Employment law- ensure you are compliant
Posted on 8th January 2022 at 11:03
The past few months have seen employers face immense change. Most of which has been fast-moving. It is essential, now more than ever, to ensure your business is compliant with employment law to reduce the risk of claims against you.
Here are a few critical areas to consider. Make sure you get advice if you are unsure of what applies to your business. It is better to get help now than deal with employment tribunals and claims of neglect later.
The Health and Safety of Remote Employees
Did you know if you have a workforce of more than five people you still have obligations under The Health and Safety At Work Act 1974? This applies even if your employees are working remotely from their own home. You need to ensure you carry out a risk assessment for employees working from home to highlight any areas of concern. As an employer, you are responsible for any changes that are needed.
The pandemic created an urgent need for people to be working from home. Therefore many of these considerations have been overlooked. This has been mainly due to the practical difficulties of a physical inspection during the lockdown. Ask your staff to undertake a self-assessment, for example, or submit photographs of their workspace, chair and environment. This information on the ACAS website may be useful for you, or you can contact me for advice. You could be breaking the law if adequate measures are not put in place. http://ow.ly/hlnC50AOXWJ
The Flexible Working Regulations 2014 state that an employee who has been "continuously employed for a period of at least 26 weeks is entitled to make a flexible working application". Employers can only refuse a request for one of eight reasons allowed by the legislation, which must be given in writing along with details of your company's appeals procedure.
You may find that there is an increase in these requests, and you must give each application due care and consideration.
Under the Health and Safety At Work Act 1974, organisations must assess the risk of work-related stress of their employees. Over recent months there has been a rise in stress, so it is vital to check in with your employees regularly. Make sure you remind staff to take regular breaks when working from home. Also, ensure they are not working longer hours than necessary and taking time off at weekends. Check-in with weekly calls to ensure they are coping.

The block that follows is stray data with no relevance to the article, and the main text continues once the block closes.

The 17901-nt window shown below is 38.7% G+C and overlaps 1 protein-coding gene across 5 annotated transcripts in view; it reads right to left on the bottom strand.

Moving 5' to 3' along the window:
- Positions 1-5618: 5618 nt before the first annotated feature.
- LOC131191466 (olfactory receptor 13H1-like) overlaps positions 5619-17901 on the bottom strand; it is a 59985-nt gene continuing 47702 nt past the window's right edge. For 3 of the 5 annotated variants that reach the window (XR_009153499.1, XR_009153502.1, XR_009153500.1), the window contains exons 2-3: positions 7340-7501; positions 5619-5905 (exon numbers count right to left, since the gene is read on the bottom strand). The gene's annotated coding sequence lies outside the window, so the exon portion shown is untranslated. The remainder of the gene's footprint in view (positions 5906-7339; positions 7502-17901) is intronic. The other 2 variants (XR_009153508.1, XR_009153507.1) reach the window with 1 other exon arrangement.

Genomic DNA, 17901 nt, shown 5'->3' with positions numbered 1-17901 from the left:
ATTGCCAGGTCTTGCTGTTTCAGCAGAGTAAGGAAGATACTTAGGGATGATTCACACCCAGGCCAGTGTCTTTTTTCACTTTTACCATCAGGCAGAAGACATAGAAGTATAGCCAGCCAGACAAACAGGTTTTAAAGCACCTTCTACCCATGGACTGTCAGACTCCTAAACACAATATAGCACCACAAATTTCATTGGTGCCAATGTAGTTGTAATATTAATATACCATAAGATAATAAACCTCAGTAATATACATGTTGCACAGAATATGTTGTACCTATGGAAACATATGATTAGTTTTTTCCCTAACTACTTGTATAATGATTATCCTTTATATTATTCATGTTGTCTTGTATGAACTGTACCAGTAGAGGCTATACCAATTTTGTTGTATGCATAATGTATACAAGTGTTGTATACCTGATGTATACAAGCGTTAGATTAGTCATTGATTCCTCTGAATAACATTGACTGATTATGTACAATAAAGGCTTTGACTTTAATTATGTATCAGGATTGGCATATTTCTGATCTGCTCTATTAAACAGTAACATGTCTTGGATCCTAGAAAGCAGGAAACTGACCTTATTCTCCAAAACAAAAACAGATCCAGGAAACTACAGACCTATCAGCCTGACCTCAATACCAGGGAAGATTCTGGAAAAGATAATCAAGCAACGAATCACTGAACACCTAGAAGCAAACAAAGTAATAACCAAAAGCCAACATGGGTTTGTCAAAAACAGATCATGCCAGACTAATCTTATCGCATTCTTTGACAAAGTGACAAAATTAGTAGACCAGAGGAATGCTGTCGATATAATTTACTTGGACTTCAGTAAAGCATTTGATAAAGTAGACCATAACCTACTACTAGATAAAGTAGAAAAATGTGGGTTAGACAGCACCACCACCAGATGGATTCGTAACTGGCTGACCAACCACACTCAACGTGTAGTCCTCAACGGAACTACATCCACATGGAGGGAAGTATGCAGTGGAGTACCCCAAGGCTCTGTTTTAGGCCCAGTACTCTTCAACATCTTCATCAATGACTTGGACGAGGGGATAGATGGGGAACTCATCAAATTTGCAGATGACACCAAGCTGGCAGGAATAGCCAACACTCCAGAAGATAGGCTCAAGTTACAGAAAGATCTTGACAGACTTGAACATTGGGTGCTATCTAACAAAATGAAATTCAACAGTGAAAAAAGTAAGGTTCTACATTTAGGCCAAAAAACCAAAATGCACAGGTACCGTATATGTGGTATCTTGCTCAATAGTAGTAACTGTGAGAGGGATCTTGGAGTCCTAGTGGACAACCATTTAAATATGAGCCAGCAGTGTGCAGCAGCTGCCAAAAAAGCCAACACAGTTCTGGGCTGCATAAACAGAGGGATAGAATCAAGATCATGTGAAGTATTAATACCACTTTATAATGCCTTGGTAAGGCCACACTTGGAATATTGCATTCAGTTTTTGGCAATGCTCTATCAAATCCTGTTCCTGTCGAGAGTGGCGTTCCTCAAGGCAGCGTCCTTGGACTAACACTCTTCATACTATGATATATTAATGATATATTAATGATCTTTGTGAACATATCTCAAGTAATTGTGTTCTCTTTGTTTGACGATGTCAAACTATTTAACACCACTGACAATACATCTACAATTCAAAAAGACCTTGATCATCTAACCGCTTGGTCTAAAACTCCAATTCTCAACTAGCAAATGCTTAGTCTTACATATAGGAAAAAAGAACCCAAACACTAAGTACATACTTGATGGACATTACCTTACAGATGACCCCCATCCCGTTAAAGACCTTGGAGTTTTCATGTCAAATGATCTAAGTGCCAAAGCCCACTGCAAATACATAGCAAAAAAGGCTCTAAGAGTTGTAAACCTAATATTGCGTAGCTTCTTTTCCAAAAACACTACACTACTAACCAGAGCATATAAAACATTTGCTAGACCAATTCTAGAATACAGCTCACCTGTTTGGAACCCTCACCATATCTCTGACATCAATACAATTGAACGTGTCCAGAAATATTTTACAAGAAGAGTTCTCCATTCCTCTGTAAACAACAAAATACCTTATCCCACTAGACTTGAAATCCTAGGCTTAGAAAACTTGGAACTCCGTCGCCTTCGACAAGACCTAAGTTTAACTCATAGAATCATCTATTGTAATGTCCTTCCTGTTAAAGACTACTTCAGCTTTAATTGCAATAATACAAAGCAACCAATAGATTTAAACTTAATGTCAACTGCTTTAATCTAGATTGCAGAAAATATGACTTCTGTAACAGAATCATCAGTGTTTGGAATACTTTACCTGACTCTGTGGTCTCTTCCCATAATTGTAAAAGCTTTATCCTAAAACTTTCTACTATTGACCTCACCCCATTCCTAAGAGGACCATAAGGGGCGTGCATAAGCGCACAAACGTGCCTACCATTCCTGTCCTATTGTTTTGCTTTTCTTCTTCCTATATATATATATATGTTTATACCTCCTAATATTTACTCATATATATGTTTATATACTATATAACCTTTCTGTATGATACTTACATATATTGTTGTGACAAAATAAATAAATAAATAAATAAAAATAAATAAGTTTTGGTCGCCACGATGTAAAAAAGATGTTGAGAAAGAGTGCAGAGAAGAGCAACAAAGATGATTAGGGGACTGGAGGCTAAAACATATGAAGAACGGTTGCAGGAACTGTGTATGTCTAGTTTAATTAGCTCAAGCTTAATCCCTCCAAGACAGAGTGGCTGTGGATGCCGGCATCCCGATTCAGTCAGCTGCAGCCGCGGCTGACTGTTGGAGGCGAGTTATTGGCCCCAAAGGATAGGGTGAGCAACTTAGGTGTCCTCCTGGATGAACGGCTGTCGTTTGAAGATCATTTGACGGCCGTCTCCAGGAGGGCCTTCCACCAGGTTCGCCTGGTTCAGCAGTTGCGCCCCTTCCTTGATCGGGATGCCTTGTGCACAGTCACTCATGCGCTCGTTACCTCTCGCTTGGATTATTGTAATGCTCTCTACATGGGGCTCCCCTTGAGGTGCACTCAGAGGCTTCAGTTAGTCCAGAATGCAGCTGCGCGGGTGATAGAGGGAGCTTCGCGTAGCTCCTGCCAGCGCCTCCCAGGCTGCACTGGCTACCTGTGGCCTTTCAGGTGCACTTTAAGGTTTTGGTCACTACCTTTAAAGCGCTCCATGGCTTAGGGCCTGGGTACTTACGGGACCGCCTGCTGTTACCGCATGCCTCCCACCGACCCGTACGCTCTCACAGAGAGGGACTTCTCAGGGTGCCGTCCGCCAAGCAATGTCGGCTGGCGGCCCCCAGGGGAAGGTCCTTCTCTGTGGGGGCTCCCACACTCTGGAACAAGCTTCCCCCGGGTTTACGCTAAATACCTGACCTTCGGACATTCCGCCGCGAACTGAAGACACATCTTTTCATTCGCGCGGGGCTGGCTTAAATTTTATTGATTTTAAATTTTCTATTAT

Ensure you have reviewed the employment contracts of your staff. You may wish to include new provisions in your contracts covering home working. If you have furloughed staff, you will need to consider a contract revision and a letter confirming these arrangements. You may have also taken steps to reduce working hours for some staff. Some companies have found they need to redeploy staff or change job descriptions during this time. Any changes to the original contract must be documented and reissued. If any changes are permanent, such as the place of work, the employee has the right to be consulted in the renegotiation of the contract.
You may also want to include a clause about a right to make redundancies if work reduces, or the right to alter the working hours.
You may wish to consider writing new policies, so staff are clear about procedures relating to several areas around their employment.
A work from home policy outlining health and safety, data management and security and equipment that may be required.
Revisions to your disciplinary, grievance and performance management procedures to cater for remote working. With meetings being held by video conferencing and how investigations would be conducted should this arise.
A temporary revision to sickness policies. This will enable you to deal with employees who are not sick but are self-isolating. Employees who are quarantined after returning from abroad. Plus employees who are "shielding" because they are clinically vulnerable or live with those who are. You will need to consider if you want to pay sick pay in these circumstances and what evidence you require.
Workplace safety measures
The rules are clear on returning staff to the workplace you must ensure that
• Everyone should stay 2 metres apart where possible (applies to England)
• If it's not possible, people should be at least 1 metre apart, and the employer should make additional changes to keep people safe. This might include things like wearing face coverings, working side by side instead of face to face, or using screens or barriers to separate people.
• Make sure you do a full assessment and ensure the working conditions have been updated. This will protect you from potential future negligence claims. Find out more here about making your workplace COVID secure.
As an employer, you do have the right to tell employees when they can take a holiday. The exception is for anyone who is on sick leave or because they are shielding. This also covers family leave, such as maternity leave.
If you decide to do this, you must tell the staff at least twice as many days before the number of days they need to take.
For example, if you wanted to close the business for a week so they would be using 5 days of their entitlement, then you should tell everyone 10 days before.
Workers who have been placed on furlough continue to accrue statutory holiday entitlements, and any additional holiday provided for under their employment contract
Find out more here on holiday entitlements
Let us help you navigate the minefield of employment law
Never feel you are alone in this. Very few employers are experts in employment law. This is why we are here! Avoid employees claiming constructive dismissal because you have breached the employment contract.
If you need help and advice, we can help. Our role is to advise you to ensure you are compliant and that your employees are happy!
Give us a call or send us an email for an initial free consultation.
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